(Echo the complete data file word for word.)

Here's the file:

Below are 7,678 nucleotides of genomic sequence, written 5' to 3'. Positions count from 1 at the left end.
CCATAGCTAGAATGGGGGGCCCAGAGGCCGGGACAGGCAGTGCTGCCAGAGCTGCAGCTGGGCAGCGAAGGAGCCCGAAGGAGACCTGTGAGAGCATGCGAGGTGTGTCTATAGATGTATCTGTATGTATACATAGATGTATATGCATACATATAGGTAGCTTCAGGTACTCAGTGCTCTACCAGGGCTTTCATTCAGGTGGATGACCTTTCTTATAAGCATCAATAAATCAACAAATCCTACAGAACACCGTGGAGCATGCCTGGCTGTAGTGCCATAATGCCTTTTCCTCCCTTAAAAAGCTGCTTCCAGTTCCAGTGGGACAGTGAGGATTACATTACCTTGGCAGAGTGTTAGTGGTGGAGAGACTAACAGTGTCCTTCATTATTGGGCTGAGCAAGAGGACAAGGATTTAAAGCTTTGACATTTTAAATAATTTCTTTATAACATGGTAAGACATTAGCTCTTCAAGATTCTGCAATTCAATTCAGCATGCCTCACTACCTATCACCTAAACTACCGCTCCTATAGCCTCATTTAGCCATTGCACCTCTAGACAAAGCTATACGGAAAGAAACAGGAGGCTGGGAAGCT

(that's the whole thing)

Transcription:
Below are 7,678 nucleotides of genomic sequence, written 5' to 3'. Positions count from 1 at the left end.
CCATAGCTAGAATGGGGGGCCCAGAGGCCGGGACAGGCAGTGCTGCCAGAGCTGCAGCTGGGCAGCGAAGGAGCCCGAAGGAGACCTGTGAGAGCATGCGAGGTGTGTCTATAGATGTATCTGTATGTATACATAGATGTATATGCATACATATAGGTAGCTTCAGGTACTCAGTGCTCTACCAGGGCTTTCATTCAGGTGGATGACCTTTCTTATAAGCATCAATAAATCAACAAATCCTACAGAACACCGTGGAGCATGCCTGGCTGTAGTGCCATAATGCCTTTTCCTCCCTTAAAAAGCTGCTTCCAGTTCCAGTGGGACAGTGAGGATTACATTACCTTGGCAGAGTGTTAGTGGTGGAGAGACTAACAGTGTCCTTCATTATTGGGCTGAGCAAGAGGACAAGGATTTAAAGCTTTGACATTTTAAATAATTTCTTTATAACATGGTAAGACATTAGCTCTTCAAGATTCTGCAATTCAATTCAGCATGCCTCACTACCTATCACCTAAACTACCGCTCCTATAGCCTCATTTAGCCATTGCACCTCTAGACAAAGCTATACGGAAAGAAACAGGAGGCTGGGAAGCT